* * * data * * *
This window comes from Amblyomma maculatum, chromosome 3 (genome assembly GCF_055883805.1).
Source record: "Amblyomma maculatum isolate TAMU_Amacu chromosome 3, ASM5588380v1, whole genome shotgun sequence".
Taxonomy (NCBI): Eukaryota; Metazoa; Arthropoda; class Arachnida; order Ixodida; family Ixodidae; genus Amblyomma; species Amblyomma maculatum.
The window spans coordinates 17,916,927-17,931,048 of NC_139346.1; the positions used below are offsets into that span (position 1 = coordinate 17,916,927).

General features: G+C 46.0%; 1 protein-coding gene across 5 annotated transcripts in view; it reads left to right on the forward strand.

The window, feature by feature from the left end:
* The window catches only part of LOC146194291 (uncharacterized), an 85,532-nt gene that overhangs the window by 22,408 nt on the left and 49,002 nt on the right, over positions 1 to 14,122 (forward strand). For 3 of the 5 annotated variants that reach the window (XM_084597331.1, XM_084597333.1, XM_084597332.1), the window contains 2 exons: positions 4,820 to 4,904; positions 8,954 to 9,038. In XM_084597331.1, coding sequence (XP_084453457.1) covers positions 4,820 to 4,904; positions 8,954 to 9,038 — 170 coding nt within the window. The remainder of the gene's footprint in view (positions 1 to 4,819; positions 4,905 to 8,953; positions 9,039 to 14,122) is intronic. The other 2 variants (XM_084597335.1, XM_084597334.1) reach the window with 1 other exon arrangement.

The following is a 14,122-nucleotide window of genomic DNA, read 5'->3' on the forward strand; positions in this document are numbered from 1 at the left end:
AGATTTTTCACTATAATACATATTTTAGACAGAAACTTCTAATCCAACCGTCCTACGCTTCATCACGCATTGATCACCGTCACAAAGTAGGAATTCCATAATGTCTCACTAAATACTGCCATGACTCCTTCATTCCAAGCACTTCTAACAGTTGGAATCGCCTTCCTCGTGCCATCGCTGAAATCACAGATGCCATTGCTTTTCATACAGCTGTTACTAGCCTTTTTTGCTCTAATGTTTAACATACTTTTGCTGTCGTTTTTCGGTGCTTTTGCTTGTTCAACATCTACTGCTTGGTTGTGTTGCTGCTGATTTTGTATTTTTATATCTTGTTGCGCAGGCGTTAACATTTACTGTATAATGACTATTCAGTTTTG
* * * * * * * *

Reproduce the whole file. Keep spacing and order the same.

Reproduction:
This window comes from Amblyomma maculatum, chromosome 3 (genome assembly GCF_055883805.1).
Source record: "Amblyomma maculatum isolate TAMU_Amacu chromosome 3, ASM5588380v1, whole genome shotgun sequence".
Taxonomy (NCBI): Eukaryota; Metazoa; Arthropoda; class Arachnida; order Ixodida; family Ixodidae; genus Amblyomma; species Amblyomma maculatum.
The window spans coordinates 17,916,927-17,931,048 of NC_139346.1; the positions used below are offsets into that span (position 1 = coordinate 17,916,927).

General features: G+C 46.0%; 1 protein-coding gene across 5 annotated transcripts in view; it reads left to right on the forward strand.

The window, feature by feature from the left end:
* The window catches only part of LOC146194291 (uncharacterized), an 85,532-nt gene that overhangs the window by 22,408 nt on the left and 49,002 nt on the right, over positions 1 to 14,122 (forward strand). For 3 of the 5 annotated variants that reach the window (XM_084597331.1, XM_084597333.1, XM_084597332.1), the window contains 2 exons: positions 4,820 to 4,904; positions 8,954 to 9,038. In XM_084597331.1, coding sequence (XP_084453457.1) covers positions 4,820 to 4,904; positions 8,954 to 9,038 — 170 coding nt within the window. The remainder of the gene's footprint in view (positions 1 to 4,819; positions 4,905 to 8,953; positions 9,039 to 14,122) is intronic. The other 2 variants (XM_084597335.1, XM_084597334.1) reach the window with 1 other exon arrangement.

The following is a 14,122-nucleotide window of genomic DNA, read 5'->3' on the forward strand; positions in this document are numbered from 1 at the left end:
AGATTTTTCACTATAATACATATTTTAGACAGAAACTTCTAATCCAACCGTCCTACGCTTCATCACGCATTGATCACCGTCACAAAGTAGGAATTCCATAATGTCTCACTAAATACTGCCATGACTCCTTCATTCCAAGCACTTCTAACAGTTGGAATCGCCTTCCTCGTGCCATCGCTGAAATCACAGATGCCATTGCTTTTCATACAGCTGTTACTAGCCTTTTTTGCTCTAATGTTTAACATACTTTTGCTGTCGTTTTTCGGTGCTTTTGCTTGTTCAACATCTACTGCTTGGTTGTGTTGCTGCTGATTTTGTATTTTTATATCTTGTTGCGCAGGCGTTAACATTTACTGTATAATGACTATTCAGTTTTG